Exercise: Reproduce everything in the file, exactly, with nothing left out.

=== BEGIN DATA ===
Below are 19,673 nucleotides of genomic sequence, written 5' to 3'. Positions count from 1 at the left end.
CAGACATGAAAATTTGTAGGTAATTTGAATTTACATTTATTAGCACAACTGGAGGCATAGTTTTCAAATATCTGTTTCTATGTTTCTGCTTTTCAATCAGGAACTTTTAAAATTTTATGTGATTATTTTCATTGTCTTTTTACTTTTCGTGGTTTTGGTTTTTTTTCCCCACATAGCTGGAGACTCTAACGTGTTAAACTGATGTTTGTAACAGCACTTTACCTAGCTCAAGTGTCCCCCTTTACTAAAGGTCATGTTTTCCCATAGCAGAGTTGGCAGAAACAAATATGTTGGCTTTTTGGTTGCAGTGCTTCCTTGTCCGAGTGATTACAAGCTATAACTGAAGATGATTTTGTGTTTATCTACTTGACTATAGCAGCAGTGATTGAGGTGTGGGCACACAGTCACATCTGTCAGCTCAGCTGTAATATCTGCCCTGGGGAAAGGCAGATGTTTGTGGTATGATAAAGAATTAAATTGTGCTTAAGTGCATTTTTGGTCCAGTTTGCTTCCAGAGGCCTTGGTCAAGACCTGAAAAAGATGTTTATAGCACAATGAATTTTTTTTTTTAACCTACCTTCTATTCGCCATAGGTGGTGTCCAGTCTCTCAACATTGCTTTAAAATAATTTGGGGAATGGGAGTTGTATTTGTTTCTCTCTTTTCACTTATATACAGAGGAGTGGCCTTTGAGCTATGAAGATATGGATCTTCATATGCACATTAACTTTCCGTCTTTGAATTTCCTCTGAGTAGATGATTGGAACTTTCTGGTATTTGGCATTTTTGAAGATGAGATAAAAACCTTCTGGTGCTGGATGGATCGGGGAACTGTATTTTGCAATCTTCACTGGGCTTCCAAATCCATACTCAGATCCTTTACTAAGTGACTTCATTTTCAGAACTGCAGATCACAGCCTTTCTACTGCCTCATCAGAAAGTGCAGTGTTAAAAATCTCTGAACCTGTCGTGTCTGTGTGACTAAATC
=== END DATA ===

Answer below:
Below are 19,673 nucleotides of genomic sequence, written 5' to 3'. Positions count from 1 at the left end.
CAGACATGAAAATTTGTAGGTAATTTGAATTTACATTTATTAGCACAACTGGAGGCATAGTTTTCAAATATCTGTTTCTATGTTTCTGCTTTTCAATCAGGAACTTTTAAAATTTTATGTGATTATTTTCATTGTCTTTTTACTTTTCGTGGTTTTGGTTTTTTTTCCCCACATAGCTGGAGACTCTAACGTGTTAAACTGATGTTTGTAACAGCACTTTACCTAGCTCAAGTGTCCCCCTTTACTAAAGGTCATGTTTTCCCATAGCAGAGTTGGCAGAAACAAATATGTTGGCTTTTTGGTTGCAGTGCTTCCTTGTCCGAGTGATTACAAGCTATAACTGAAGATGATTTTGTGTTTATCTACTTGACTATAGCAGCAGTGATTGAGGTGTGGGCACACAGTCACATCTGTCAGCTCAGCTGTAATATCTGCCCTGGGGAAAGGCAGATGTTTGTGGTATGATAAAGAATTAAATTGTGCTTAAGTGCATTTTTGGTCCAGTTTGCTTCCAGAGGCCTTGGTCAAGACCTGAAAAAGATGTTTATAGCACAATGAATTTTTTTTTTTAACCTACCTTCTATTCGCCATAGGTGGTGTCCAGTCTCTCAACATTGCTTTAAAATAATTTGGGGAATGGGAGTTGTATTTGTTTCTCTCTTTTCACTTATATACAGAGGAGTGGCCTTTGAGCTATGAAGATATGGATCTTCATATGCACATTAACTTTCCGTCTTTGAATTTCCTCTGAGTAGATGATTGGAACTTTCTGGTATTTGGCATTTTTGAAGATGAGATAAAAACCTTCTGGTGCTGGATGGATCGGGGAACTGTATTTTGCAATCTTCACTGGGCTTCCAAATCCATACTCAGATCCTTTACTAAGTGACTTCATTTTCAGAACTGCAGATCACAGCCTTTCTACTGCCTCATCAGAAAGTGCAGTGTTAAAAATCTCTGAACCTGTCGTGTCTGTGTGACTAAATC